The European Sun: Proceedings of the Seventh International Conference on Medieval and Renaissance Scottish Language and Literature, University of Strathclyde, 1993

By Graham Caie; Roderick J. Lyall et al. | Go to book overview

EDWIN MORGAN


9. The Legacy of the Makars

Let me begin with a couple of quotations which will show that there is a legacy of the makars, or at least one of the makars, in the late twentieth century. The Scottish poet W.S. Graham (1918–1986), who came from Greenock near Glasgow, wrote in English and was not a part of the ‘Scottish Renascence’ movement, as Hugh MacDiarmid called it, which aimed to revive written Scots. But Graham remained, and considered himself to be, very Scottish, and had an awareness of early Scottish poetry. A friend of his called Ronnie Duncan has written about a visit he made to the poet when he was living in Cornwall:

We would have brought a small hamper and a large Teacher’s and after a few
drinks the talk would begin. I remember one Christmas after the meal Sydney and
I began to read poetry to each other: the early Makars – Chaucer, Wyatt, Skelton,
Dunbar. I can still hear the vibrant Scots voice now, repeating the end line from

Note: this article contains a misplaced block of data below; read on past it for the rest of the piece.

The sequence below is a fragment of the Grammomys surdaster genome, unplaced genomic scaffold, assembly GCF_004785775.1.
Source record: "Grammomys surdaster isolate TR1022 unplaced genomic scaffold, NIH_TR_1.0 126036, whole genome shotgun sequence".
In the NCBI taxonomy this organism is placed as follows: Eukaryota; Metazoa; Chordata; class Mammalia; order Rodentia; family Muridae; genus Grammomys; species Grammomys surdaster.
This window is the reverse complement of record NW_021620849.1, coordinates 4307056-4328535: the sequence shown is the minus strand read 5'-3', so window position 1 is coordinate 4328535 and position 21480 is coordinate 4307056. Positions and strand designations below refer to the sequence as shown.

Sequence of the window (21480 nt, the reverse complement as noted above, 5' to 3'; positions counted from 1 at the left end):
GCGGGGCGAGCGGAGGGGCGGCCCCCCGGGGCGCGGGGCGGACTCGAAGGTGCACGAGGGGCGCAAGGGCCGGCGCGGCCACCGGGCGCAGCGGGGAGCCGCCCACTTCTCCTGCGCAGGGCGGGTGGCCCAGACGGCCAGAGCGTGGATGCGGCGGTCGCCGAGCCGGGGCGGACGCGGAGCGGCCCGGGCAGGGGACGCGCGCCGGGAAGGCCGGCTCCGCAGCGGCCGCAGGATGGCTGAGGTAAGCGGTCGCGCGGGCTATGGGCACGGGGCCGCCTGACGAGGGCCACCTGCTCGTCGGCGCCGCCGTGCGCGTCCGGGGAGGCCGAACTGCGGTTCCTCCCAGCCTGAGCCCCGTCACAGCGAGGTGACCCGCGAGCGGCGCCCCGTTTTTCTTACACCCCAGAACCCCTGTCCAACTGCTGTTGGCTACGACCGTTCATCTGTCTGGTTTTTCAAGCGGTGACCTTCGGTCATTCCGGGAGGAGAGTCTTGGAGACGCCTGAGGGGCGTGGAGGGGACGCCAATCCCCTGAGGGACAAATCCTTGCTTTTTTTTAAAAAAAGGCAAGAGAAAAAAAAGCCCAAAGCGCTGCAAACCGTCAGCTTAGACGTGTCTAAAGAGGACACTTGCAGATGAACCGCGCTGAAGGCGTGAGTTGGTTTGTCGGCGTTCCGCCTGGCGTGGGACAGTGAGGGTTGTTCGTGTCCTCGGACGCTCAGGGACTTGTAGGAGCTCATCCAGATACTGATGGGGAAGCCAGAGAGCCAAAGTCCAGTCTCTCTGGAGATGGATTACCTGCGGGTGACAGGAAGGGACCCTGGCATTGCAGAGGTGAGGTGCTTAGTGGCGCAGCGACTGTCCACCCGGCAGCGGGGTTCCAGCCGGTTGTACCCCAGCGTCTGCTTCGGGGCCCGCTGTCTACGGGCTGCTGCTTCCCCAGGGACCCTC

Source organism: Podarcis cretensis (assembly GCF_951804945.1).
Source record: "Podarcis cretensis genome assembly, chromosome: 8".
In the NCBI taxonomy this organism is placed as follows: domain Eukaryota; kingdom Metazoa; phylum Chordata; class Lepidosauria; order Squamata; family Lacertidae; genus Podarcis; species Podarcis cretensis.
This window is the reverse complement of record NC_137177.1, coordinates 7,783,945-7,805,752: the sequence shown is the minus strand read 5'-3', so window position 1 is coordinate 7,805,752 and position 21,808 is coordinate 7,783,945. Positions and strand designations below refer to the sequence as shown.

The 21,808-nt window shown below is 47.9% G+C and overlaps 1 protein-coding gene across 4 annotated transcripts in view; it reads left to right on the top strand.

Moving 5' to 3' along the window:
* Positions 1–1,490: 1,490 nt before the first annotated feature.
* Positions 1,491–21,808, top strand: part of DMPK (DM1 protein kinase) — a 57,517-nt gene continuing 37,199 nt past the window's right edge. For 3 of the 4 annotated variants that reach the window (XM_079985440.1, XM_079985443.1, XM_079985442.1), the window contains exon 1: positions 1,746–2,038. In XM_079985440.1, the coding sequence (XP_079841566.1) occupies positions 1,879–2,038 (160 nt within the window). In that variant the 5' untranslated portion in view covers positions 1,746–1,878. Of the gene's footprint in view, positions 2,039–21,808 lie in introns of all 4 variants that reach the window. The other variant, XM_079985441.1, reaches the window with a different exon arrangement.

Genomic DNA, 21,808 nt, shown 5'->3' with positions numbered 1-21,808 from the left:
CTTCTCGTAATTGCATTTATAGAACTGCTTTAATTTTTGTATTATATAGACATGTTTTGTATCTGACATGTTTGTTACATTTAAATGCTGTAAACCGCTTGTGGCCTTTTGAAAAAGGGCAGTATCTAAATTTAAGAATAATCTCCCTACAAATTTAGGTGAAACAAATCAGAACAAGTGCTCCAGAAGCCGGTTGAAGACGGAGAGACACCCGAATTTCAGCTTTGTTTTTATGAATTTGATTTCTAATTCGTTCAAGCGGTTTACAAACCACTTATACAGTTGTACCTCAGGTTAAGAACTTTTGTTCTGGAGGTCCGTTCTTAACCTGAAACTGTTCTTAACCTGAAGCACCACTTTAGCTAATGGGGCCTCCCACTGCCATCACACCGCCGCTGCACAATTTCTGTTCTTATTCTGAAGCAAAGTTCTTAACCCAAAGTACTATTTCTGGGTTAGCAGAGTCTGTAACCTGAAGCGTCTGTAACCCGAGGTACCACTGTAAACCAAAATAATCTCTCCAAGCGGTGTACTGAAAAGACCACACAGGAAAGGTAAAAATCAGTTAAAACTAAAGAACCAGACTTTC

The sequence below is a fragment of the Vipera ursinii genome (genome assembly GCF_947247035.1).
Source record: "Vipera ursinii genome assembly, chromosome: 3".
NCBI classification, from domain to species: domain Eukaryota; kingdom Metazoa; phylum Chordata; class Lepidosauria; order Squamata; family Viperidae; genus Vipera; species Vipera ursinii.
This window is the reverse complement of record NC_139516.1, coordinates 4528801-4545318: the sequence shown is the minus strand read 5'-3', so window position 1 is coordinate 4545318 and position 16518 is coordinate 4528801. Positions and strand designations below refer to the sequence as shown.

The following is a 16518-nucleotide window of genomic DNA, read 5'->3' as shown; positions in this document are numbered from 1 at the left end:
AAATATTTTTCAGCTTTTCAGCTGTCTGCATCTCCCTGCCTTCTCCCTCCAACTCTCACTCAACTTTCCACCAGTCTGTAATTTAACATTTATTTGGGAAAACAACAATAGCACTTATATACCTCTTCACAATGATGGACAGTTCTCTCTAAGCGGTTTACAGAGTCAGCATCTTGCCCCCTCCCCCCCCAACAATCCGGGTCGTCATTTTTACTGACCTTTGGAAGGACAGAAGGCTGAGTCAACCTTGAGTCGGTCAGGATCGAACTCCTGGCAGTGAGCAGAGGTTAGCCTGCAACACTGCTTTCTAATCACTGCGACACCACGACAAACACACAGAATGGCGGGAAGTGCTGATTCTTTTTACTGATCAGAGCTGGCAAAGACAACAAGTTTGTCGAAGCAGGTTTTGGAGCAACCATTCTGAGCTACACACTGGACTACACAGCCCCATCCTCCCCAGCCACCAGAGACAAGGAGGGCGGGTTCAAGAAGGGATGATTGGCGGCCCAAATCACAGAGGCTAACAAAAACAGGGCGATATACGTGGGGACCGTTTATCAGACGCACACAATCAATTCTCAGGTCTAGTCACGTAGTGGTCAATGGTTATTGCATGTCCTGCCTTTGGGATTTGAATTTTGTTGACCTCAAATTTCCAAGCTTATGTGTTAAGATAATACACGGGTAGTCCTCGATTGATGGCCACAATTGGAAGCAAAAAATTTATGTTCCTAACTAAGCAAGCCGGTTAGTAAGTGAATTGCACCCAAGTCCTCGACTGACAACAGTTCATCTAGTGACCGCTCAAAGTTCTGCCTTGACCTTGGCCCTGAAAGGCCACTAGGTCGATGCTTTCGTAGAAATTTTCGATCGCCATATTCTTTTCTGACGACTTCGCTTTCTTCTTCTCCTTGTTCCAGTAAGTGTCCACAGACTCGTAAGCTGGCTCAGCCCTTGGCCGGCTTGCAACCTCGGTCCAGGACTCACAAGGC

‘Lament for the Makars’: ‘Timor Mortis Conturbat Me’. That was a transcendent
occasion, speaking to each other through the medium of other poets.1

My second quotation is perhaps more unexpected. After Dylan Thomas died from alcoholism in America in 1953, the American poet Kenneth Rexroth wrote an elegy for him, called ‘Thou Shalt Not Kill’, a long controversial poem which was much discussed at the time. In one part of it Rexroth deliberately went back to Dunbar, and laid out his own lament for the roll-call of twentieth-century American makars, and as in Dunbar he includes well-known names like Ezra Pound and Hart Crane and Vachel Lindsay, together with others that might need a footnote:

What happened to Robinson,
Who used to stagger down Eighth Street,
Dizzy with solitary gin?
Where is Masters, who crouched in
His law office for ruinous decades?
Where is Leonard who thought he was
A locomotive? And Lindsay,
Wise as a dove, innocent
As a serpent, where is he?
Timor mortis conturbat me.

1 Edinburgh Review 75 (1987), 72.

-91-

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